Whenever I see articles come up like this one mentioning MongoDB, I wonder not why people decided to go with Mongo, but why they didn't go with some of the alternatives out there? For my part, we use Couchbase to great success and it fixes many of the complaints against MongoDB. Then there's Riak and countless others with well established quality installations. To me MongoDB seems the buzzword NoSQL engine that gets used for 'play' projects, but not much in the way of real-world implementations. Thoughts?
I do not see any of those other NoSQL databases as really being equivalent. MongoDB intends to be a general-purpose application database. It has many of the features developers expect from MySQL/Postgres, such as arbitrary numbers of indexed fields, partial record updates, aggregation queries (simpler than Map/Reduce) and many others. Couchbase may be much closer in feature-set but its developers claim they do not really compete with Mongo.
I do not see Riak or Cassandra as competing at all. In fact I would expect most applications that use Riak or Cassandra are also using a general-purpose database as well (such as MySQL or Mongo). You could use some of those databases as a general purpose database but it would be more work for little benefit. It makes more sense to me to use Riak or Cassandra for use-cases that really need high-throughput and unlimited write-scalability and use an app database for things like user accounts and preference management and all the little things that can take up a lot of development time but will never have really demanding runtime requirements (for 99.99% of internet apps).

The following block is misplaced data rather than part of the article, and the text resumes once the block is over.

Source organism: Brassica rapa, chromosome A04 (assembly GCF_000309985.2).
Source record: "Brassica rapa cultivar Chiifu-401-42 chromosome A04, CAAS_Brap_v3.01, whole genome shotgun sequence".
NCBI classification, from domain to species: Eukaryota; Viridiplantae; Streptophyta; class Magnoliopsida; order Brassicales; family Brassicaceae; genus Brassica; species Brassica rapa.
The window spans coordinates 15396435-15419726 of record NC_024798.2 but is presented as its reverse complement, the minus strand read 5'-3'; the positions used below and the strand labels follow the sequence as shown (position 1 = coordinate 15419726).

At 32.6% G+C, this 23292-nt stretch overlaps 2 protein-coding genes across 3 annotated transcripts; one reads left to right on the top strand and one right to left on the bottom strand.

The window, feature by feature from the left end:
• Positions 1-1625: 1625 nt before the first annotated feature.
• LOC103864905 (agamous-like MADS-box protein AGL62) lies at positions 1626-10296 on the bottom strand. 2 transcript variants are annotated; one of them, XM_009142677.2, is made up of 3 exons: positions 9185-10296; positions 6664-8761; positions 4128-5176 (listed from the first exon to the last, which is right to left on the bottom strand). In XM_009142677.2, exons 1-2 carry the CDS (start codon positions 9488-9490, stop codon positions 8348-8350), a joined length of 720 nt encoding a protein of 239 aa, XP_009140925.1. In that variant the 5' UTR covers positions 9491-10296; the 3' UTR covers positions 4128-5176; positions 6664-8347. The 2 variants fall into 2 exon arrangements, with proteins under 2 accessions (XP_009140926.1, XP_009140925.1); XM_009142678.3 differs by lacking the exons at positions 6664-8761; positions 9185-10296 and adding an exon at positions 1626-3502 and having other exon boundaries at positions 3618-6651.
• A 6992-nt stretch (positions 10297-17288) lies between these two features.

Good points for sure. I think though I'd personally look at the different solutions on both an architectural and feature basis. A good number of the reasons that the original article listed as issues they came across, were outside the realm of features available in the actual MongoDB system (more or less) such as problems with logging, monitoring, backups, etc and were more architectural issues. To be certain, these can (and probably will) be issues with other systems to investigate.
So, if someone asked you why they should use "Riak and countless others" and not MongoDB, what would you really say? Also, you seemed to imply that Riak was a go-to solution (my wording) while implying that MongoDB was more of a fringe "buzzword" technology ... when, counting features, I think most would acknowledge MongoDB as being more mainstream.
There are a large number of well-established and quality installations of MongoDB. It works really well at both small and large scale and with a bit of tweaking (like any technology), can perform nicely.
I would say that (and I suppose this is a bit of a weasel words style answer) each is going to have their benefits and drawbacks and they would have to investigate each for their particular use-case to determine which would best work for them. I think it's pretty true though. I didn't mean to imply that Riak is a go-to solution at all. It was more to give a couple 'options' to explore if you were to start a list along with MongoDB.
I agree and I do think that often times people will select a technology and think it should work like some other technology, become frustrated when it doesn't and then, in turn, blast the technology on only the merits they understand.
There are certainly reasons for using Riak, HBase, Cassandra, etc. and there are reasons for using MongoDB. It is when people seem to act confused when their hammer isn't acting like a screwdriver that we get these blog posts.
I'm curious on the index sorting though, do you mean in terms of specifying what to sort on, or that you can't sort at all? As far as I understood the new indexing capabilities allow at the very least to sort on numeric values and similar.
Yes, yes I did. My question is why it was selected in the first place, rather than a period of exploration of the benefits and drawbacks of the different NoSQL solutions (which perhaps might have stopped this particular test-case from being a failure). The article doesn't mention those details though.
Also, we DO implement a two DB setup... Couchbase and MySQL. They both have their place.